This October, DanceWorks presents Mînowin, a stunning new multimedia work by Dancers of Damelahamid, a celebrated Indigenous dance company from the Northwest Coast of British Columbia.
Choreographed by Margaret Grenier, Mînowin integrates narrative, movement, song, performance, and multimedia design, connecting to landscapes from contemporary perspectives of customary Indigenous dance forms. We chatted with Margaret about the work this week.
SDTC: Walk us through a typical (work) day in your life, from getting up until going to bed.
MG: I live a short ferry ride outside of Vancouver on the Sunshine Coast; therefore, a typical day involves catching a very early ferry and spending time at our office on the Squamish ancestral lands and either taking time each afternoon with training or residency and creation work. Sometimes I get to work on regalia and I work on language with Betsy Lomax whenever possible, although regalia and language do not take place in a regular day. I also try to spend time with my children and grandchildren and family when I can.
What are the themes that weave through Mînowin?
Mînowin is about the moments when we come to a place of transformation or renewal. Throughout our stories, both old and new, there are times of great loss or imbalance and from these places we find a way forward. In the piece, we explored what this means when interpreting our origin stories and also what it means in the current context. It also is a piece that speaks from a very personal place as it is through our personal narratives that we can contribute to the complex and diverse stories that weave together our identities as Indigenous peoples.
What was your process for developing the choreography?
We worked with Elders Lawrence Trottier in looking at Cree song and story and also with Elder Betsy Lomax in working with Gitxsan lyrics and language translations and David Boxley in Coastal design. We also worked with Charles Koroneho in developing the themes and connecting the elements of the vision for Mînowin. Story is the essential starting place and all elements are developed along side of one another including choreography, visual design and new media elements, regalia and masks, song and music composition. We worked with collaborators Andy Moro and Sammy Chien on developing the media elements that are intended to support the story telling and connect movement to the visual design. All of these elements inform one another and the piece is created. We then worked with Peter Espiritu to refine and clarify what had become Mînowin.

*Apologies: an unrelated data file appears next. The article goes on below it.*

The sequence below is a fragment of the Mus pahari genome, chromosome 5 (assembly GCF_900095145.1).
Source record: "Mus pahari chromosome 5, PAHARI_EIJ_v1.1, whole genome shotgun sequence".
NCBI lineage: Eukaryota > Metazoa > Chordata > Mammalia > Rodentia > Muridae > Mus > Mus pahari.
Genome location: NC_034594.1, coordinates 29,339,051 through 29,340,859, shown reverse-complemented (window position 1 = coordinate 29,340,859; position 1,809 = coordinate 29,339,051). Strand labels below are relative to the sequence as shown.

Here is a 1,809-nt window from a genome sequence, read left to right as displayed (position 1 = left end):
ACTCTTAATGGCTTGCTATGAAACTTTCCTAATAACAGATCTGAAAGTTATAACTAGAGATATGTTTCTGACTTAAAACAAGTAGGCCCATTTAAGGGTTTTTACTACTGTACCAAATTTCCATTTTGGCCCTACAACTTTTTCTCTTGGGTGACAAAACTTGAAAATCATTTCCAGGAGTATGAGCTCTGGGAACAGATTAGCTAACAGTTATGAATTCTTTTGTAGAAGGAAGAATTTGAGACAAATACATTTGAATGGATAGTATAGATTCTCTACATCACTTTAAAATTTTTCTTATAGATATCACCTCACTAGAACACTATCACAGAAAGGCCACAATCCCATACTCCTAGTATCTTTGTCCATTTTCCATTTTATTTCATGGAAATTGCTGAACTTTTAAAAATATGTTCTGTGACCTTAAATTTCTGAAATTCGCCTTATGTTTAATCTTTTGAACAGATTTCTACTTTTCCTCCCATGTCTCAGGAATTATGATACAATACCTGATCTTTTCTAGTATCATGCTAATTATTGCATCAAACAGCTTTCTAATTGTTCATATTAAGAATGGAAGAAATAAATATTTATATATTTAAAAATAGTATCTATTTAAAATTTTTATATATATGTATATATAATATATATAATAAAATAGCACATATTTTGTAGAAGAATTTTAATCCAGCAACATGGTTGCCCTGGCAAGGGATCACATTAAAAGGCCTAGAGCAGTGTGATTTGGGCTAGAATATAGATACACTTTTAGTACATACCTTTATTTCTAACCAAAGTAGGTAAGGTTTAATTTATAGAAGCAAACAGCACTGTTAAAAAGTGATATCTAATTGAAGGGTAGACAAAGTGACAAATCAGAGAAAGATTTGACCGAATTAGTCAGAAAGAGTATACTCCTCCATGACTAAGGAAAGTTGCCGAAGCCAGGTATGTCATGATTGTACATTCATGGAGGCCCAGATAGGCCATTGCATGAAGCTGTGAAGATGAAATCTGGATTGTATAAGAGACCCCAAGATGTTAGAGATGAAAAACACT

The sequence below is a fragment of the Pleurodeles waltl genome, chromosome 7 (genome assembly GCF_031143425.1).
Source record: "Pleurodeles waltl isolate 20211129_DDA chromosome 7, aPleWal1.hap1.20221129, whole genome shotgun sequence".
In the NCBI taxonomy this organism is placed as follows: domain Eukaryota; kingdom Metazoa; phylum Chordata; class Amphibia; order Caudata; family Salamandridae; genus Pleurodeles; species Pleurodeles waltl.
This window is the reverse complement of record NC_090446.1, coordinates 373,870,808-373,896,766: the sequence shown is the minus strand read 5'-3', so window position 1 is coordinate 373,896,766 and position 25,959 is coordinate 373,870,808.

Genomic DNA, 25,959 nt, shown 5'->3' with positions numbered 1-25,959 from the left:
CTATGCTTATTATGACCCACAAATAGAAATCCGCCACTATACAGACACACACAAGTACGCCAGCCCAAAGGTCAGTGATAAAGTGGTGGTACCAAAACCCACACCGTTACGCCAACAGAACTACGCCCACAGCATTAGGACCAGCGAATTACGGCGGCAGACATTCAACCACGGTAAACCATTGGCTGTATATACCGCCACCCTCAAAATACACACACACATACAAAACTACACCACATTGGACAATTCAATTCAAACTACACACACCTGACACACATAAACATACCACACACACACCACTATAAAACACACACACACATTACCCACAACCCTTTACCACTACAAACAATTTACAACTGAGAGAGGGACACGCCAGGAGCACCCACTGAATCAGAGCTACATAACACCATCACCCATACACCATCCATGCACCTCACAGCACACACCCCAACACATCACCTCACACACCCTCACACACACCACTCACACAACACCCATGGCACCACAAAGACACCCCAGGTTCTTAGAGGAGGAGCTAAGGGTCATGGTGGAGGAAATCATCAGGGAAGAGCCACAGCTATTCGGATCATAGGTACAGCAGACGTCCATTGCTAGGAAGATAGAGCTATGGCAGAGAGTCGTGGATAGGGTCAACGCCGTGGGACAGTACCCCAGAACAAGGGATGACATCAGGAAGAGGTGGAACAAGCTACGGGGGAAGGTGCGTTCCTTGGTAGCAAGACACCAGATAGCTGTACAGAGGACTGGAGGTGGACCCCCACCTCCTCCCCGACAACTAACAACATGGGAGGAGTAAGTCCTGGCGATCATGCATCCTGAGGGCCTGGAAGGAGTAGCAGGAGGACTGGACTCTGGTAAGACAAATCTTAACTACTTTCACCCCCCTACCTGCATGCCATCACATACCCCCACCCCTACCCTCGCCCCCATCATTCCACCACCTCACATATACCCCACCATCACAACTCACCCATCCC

What does Mînowin mean to you personally?
Mînowin is for me the medicine of dance. It is the shift in ourselves when we move from loss to healing. It is the hard work and the determination to transform hurt into love. For me it speaks to the times in our lives when we feel that we have to push ourselves beyond our limits and in doing so we find a way to bring balance back into our lives.
What do you hope audiences take away from this performance?
I hope that audiences have the opportunity to receive the gift that is offered from our family and our story. We are sharing our own process in order to give insight into what it looks like and for the audience to witness the work that comes from our parents and grandparents who trained us and laid the foundation of this story.
Mînowin comes to Harbourfront Centre Theatre from October 18-19. Grab tickets here.